On the moral outrage of the “normal.” A response to Madonna King

2 Apr

PeripeteiaI’d planned on a peaceful afternoon following a few arduous days but then I read this piece by journalist Madonna King, titled “Billy Gordon must stop making excuses for bad behaviour” and honestly, if this doesn’t encapsulate everything I’ve been writing about for the last few days I can’t imagine what would.

King opens by observing that Andreas Lubitz, co-pilot of the Germanwings flight that ended in tragedy after he flew the plane into the French Alps might well have been suffering from depression however, that doesn’t mean he ought not to be recorded in history as a mass murderer responsible for the deaths of 150 passengers.

From this King moves onto the saga of Queensland politician Billy Gordon, currently facing universal disapprobation for past crimes and present misdemeanours. Many people, King claims, suffer difficult childhoods and depressive illness, but they don’t all fly planes into mountains or resort to criminal activities, so why should anyone excuse the behaviours of Lubitz or Gordon on the grounds of their struggles with their personal demons?

Indeed, goes the illogic of her argument, Lubitz and Gordon are even more morally bankrupt because they did not manage to deal with their demons in a manner that did not cause anguish to others.

Let me unpick King’s moral dummy spit.

While there are undeniably common factors in depressive illness, and in the reactions to childhood trauma, it should never be forgotten that every circumstance is individual, and neither depressive illness nor childhood trauma occurs to robots and replicants but to human beings, formed by genes, nature, and nurture, different in every case, different even within the same family. To argue that because one person does not react like another to trauma indicates that they are exceptionally morally deficient, is the worse kind of middle class, self-righteous, pseudo-psychological conservative claptrap.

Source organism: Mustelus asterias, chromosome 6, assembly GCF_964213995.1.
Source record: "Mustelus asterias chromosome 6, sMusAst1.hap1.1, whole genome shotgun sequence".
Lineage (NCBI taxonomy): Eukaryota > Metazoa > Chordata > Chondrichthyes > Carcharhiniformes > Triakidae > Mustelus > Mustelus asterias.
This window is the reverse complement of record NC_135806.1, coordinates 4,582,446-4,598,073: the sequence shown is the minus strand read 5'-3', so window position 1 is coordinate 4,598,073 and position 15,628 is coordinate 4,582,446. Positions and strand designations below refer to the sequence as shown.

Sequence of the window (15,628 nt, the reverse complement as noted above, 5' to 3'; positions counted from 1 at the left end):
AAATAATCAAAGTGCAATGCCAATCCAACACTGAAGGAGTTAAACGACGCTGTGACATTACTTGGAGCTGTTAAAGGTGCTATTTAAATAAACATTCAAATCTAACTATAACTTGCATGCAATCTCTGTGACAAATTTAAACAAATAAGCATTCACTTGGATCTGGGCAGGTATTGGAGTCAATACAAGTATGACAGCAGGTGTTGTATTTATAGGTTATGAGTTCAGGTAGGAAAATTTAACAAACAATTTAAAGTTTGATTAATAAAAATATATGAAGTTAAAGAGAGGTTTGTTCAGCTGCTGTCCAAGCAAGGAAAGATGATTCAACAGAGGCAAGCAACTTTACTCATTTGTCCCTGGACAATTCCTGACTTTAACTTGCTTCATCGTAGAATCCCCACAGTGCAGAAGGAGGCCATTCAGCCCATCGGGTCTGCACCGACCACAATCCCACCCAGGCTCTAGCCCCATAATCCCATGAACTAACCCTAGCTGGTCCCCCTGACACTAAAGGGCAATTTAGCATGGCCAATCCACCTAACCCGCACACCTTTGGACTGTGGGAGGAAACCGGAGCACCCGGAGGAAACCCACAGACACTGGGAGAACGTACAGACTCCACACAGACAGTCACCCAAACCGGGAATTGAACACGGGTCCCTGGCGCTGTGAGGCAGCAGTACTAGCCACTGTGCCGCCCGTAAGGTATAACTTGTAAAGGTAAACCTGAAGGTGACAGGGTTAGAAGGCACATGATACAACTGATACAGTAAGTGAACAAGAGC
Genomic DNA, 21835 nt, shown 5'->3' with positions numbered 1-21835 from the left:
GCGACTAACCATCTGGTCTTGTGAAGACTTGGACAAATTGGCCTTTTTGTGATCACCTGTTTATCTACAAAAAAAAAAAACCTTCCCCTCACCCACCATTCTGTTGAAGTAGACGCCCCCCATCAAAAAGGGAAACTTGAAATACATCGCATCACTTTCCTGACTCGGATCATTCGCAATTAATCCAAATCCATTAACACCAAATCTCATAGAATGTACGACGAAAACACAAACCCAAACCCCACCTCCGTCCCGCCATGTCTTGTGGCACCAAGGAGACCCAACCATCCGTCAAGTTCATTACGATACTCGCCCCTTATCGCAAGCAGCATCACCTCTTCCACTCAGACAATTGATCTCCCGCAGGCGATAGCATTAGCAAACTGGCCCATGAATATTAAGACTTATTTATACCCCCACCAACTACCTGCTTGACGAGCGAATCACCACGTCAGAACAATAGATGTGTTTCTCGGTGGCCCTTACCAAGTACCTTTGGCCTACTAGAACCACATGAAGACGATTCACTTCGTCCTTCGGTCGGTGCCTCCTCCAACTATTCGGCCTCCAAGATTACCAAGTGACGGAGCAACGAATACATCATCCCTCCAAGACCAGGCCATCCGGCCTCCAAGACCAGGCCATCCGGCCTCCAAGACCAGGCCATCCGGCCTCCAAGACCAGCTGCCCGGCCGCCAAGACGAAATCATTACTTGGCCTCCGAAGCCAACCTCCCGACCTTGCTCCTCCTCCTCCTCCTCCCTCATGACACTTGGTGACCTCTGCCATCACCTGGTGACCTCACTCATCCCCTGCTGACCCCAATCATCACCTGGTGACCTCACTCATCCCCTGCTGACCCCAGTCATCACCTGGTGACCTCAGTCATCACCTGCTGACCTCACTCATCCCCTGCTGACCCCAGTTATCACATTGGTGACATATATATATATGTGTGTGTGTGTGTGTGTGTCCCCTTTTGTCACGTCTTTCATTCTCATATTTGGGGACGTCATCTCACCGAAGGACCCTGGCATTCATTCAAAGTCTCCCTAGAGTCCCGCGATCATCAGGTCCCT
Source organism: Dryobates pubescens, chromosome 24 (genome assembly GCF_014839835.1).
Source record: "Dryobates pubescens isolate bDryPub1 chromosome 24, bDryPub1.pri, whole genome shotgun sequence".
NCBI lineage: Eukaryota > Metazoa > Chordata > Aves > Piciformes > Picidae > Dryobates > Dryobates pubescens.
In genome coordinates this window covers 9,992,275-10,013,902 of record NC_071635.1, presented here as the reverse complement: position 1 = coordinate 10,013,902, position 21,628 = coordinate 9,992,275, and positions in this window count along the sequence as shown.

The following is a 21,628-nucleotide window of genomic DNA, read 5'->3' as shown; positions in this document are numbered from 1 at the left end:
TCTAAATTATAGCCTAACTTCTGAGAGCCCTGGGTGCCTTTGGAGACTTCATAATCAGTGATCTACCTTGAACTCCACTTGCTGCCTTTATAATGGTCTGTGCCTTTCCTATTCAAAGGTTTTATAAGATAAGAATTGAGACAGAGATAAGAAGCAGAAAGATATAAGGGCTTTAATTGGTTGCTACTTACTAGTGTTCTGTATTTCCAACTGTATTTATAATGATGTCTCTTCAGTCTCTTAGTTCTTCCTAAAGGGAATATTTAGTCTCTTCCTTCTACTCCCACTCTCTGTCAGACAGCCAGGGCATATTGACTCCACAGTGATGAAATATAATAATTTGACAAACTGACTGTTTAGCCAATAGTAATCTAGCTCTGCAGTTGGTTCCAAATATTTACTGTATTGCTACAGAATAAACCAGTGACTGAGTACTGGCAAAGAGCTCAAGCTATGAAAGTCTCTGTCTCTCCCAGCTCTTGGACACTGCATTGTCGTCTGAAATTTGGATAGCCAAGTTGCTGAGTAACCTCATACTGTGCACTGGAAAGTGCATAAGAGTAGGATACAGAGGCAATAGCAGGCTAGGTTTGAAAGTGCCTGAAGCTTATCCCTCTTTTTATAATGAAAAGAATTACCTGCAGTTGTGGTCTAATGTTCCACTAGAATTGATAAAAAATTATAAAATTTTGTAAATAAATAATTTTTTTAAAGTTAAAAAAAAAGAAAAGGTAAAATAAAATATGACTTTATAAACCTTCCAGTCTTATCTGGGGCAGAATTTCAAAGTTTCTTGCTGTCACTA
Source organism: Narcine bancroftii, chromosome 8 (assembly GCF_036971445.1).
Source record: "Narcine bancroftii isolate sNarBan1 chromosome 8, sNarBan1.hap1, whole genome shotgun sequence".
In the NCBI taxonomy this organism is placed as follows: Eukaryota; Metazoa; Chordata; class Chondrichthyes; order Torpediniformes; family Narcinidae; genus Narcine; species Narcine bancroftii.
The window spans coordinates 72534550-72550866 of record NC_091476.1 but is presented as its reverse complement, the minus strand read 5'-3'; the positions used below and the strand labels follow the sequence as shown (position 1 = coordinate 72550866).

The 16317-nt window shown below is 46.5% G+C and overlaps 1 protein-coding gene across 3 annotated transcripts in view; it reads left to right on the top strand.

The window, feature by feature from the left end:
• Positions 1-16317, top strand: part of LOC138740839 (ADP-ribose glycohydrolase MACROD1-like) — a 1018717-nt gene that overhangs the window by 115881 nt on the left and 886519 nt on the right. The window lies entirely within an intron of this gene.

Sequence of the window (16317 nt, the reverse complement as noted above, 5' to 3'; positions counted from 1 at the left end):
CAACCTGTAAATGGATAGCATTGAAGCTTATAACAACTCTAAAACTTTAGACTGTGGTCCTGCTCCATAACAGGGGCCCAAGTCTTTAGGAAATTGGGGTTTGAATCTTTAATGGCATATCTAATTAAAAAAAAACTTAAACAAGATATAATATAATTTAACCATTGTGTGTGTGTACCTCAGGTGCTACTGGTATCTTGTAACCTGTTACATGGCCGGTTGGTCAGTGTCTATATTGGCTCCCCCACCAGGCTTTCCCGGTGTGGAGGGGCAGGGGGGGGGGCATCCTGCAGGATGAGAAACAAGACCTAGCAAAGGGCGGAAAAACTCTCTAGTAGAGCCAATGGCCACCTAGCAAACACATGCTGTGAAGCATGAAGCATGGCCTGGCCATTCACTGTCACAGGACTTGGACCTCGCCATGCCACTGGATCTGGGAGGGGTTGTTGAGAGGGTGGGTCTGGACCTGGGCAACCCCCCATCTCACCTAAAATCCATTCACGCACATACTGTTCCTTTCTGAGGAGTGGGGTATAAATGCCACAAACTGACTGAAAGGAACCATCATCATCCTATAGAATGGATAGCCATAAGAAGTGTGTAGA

Lubitz undoubtedly will quite rightly be remembered as the murderer of 150 passengers and the bearer of anguish to hundreds of others. However, no human action takes place in a vacuum, and understanding Lubitz’s circumstances is not “making excuses” for his acts, but informing ourselves, the better to avoid such catastrophes in the future.

Likewise, knowing where Billy Gordon is coming from is not “making excuses” for his actions, but adding to our knowledge of how the events of an individual’s life form him or her, and of the enormous variety of responses and reactions individuals can have to what on the surface appear to be identical or very similar circumstances.

Taking a moral stand on these matters does nothing to inform us of anything. This is a classic example of how pointlessly destructive moral stands can be. If we say, as has Ms King, that explanations and understanding are “excuses” for certain types of behaviour, we come to a dead-end. If we want to reduce and prevent certain types of behaviours, we won’t do it by simply deciding they are “bad.”

Gordon has at some point this week described a deprived childhood. To which King replies: Guess what Billy. You should have spent less time wanting what others had, and less time breaking the law too.

He should have spent less time wanting what others had? What? It is an offence have nothing and want what others have? The poor must not envy and covet the privileges of the comfortable? They must simply accept they can’t have them?

King goes on: Excuses are now the reason for bad behaviour across the community. An act of road rage because someone cut someone off at the pass. A scratch along the side of a car because someone took somebody else’s car park. One punch outside a night club because someone thought someone else’s drink had been spiked. 

There is a vast difference between excuses and reasons, a difference that entirely escapes Ms King. These are explanations, however inadequate, of certain actions. They are vital to increasing our understanding of why some of us behave so abominably at times, and therefore indicators of how our abominable behaviour can be addressed and hopefully reduced, in the interests of the common good.

There’s not one among us, including Ms King, who can know with any certainty that we will not at some time become the victim of peripeteia. How we react in unexpected circumstances is determined by any number of factors, the majority of which are likely entirely unknown to us.  Morality is largely unhelpful in these situations, and is particularly so when applied after the fact.